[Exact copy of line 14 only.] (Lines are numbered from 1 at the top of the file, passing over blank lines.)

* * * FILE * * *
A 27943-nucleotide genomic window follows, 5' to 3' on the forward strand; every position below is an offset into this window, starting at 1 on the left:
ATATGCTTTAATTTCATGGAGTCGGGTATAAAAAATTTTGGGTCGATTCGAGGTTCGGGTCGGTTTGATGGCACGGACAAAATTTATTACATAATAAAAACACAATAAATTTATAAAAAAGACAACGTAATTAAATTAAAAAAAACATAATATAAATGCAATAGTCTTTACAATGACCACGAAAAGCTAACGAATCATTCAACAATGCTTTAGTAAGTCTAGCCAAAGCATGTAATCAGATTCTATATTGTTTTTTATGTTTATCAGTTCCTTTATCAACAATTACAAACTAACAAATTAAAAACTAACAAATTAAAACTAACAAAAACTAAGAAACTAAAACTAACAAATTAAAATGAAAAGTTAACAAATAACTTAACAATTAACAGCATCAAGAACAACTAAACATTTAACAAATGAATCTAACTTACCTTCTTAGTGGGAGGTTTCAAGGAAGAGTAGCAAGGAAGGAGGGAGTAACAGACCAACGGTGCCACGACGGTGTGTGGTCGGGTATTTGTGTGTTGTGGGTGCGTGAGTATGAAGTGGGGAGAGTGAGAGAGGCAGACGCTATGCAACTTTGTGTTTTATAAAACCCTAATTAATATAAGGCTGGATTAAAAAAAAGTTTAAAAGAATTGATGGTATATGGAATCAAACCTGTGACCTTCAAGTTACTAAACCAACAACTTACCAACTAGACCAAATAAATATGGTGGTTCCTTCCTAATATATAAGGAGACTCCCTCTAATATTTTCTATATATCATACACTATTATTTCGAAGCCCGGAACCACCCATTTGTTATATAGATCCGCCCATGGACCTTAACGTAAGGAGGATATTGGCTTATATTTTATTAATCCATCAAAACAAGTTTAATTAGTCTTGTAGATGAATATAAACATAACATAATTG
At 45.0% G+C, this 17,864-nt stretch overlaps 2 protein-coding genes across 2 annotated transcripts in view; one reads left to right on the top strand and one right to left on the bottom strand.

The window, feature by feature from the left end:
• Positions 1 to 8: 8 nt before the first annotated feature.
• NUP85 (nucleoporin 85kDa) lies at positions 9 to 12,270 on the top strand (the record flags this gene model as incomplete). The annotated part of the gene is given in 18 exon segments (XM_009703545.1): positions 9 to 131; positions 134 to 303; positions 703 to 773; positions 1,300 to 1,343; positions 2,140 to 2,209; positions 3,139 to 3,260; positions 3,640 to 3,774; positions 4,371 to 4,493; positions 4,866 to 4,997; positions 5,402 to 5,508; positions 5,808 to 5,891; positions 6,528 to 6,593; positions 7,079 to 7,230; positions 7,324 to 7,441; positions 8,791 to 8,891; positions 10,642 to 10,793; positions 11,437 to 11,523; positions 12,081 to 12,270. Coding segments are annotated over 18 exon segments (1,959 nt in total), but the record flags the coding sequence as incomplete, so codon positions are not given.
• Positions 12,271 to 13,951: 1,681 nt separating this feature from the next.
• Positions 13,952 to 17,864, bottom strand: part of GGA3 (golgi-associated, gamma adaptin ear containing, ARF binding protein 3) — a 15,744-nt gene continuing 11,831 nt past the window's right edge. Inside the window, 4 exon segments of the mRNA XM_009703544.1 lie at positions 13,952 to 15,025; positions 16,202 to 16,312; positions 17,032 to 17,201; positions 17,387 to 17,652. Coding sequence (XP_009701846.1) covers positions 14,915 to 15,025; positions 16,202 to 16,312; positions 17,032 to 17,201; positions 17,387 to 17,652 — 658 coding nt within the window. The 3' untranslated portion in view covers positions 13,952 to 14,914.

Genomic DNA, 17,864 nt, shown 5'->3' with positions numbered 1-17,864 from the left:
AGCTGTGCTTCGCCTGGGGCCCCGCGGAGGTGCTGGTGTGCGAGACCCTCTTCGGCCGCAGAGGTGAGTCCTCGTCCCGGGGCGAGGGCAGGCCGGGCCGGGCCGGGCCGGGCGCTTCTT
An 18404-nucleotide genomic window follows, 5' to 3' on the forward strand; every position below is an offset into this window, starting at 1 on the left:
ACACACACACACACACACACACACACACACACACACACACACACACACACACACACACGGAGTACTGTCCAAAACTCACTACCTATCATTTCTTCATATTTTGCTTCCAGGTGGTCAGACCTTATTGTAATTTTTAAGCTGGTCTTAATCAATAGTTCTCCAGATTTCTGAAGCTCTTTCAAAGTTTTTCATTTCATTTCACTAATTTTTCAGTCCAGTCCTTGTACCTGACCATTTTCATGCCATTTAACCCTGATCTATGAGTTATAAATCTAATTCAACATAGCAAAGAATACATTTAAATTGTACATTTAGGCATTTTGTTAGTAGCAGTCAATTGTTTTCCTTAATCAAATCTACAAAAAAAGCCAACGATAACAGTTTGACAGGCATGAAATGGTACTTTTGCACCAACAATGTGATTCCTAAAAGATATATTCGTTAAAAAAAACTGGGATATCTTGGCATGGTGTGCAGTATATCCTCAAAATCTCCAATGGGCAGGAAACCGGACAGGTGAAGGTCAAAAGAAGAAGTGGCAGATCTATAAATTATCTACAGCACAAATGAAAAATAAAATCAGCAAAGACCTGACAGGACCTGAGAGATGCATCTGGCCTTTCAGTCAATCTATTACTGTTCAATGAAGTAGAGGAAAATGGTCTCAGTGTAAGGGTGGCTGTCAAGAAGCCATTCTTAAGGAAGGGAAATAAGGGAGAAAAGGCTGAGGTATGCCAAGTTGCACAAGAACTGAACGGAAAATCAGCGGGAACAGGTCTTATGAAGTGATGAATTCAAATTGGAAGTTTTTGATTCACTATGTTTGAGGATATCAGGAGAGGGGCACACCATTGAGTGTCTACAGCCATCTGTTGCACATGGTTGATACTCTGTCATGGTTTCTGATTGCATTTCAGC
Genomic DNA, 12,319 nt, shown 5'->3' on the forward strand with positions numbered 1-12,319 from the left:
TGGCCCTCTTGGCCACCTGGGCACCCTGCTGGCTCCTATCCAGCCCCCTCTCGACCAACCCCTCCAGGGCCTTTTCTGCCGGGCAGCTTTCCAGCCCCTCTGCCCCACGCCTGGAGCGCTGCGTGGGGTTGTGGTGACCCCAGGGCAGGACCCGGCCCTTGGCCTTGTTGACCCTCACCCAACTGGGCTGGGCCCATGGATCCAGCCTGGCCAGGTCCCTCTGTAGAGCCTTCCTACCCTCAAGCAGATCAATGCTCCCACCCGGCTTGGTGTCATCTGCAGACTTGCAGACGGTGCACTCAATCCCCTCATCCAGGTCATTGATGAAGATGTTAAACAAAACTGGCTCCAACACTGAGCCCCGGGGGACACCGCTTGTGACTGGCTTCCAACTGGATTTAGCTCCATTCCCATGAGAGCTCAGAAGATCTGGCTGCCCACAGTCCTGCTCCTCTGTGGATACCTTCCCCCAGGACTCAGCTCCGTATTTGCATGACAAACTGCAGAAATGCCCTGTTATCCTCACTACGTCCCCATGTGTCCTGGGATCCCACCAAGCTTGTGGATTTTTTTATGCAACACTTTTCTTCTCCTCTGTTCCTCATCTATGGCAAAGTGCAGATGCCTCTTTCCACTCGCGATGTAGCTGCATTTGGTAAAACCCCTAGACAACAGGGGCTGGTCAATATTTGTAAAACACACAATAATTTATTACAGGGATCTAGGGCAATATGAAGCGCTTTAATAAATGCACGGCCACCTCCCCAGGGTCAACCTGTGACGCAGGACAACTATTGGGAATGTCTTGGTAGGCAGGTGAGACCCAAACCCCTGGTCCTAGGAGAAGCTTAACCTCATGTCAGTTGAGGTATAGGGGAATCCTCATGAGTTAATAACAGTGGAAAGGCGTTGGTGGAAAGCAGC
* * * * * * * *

TGGCCCTCTTGGCCACCTGGGCACCCTGCTGGCTCCTATCCAGCCCCCTCTCGACCAACCCCTCCAGGGCCTTTTCTGCCGGGCAGCTTTCCAGCCCCTCTGCCCCACGCCTGGAGCGCTGCGTGGGGTTGTGGTGACCCCAGGGCAGGACCCGGCCCTTGGCCTTGTTGACCCTCACCCAACTGGGCTGGGCCCATGGATCCAGCCTGGCCAGGTCCCTCTGTAGAGCCTTCCTACCCTCAAGCAGATCAATGCTCCCACCCGGCTTGGTGTCATCTGCAGACTTGCAGACGGTGCACTCAATCCCCTCATCCAGGTCATTGATGAAGATGTTAAACAAAACTGGCTCCAACACTGAGCCCCGGGGGACACCGCTTGTGACTGGCTTCCAACTGGATTTAGCTCCATTCCCATGAGAGCTCAGAAGATCTGGCTGCCCACAGTCCTGCTCCTCTGTGGATACCTTCCCCCAGGACTCAGCTCCGTATTTGCATGACAAACTGCAGAAATGCCCTGTTATCCTCACTACGTCCCCATGTGTCCTGGGATCCCACCAAGCTTGTGGATTTTTTTATGCAACACTTTTCTTCTCCTCTGTTCCTCATCTATGGCAAAGTGCAGATGCCTCTTTCCACTCGCGATGTAGCTGCATTTGGTAAAACCCCTAGACAACAGGGGCTGGTCAATATTTGTAAAACACACAATAATTTATTACAGGGATCTAGGGCAATATGAAGCGCTTTAATAAATGCACGGCCACCTCCCCAGGGTCAACCTGTGACGCAGGACAACTATTGGGAATGTCTTGGTAGGCAGGTGAGACCCAAACCCCTGGTCCTAGGAGAAGCTTAACCTCATGTCAGTTGAGGTATAGGGGAATCCTCATGAGTTAATAACAGTGGAAAGGCGTTGGTGGAAAGCAGC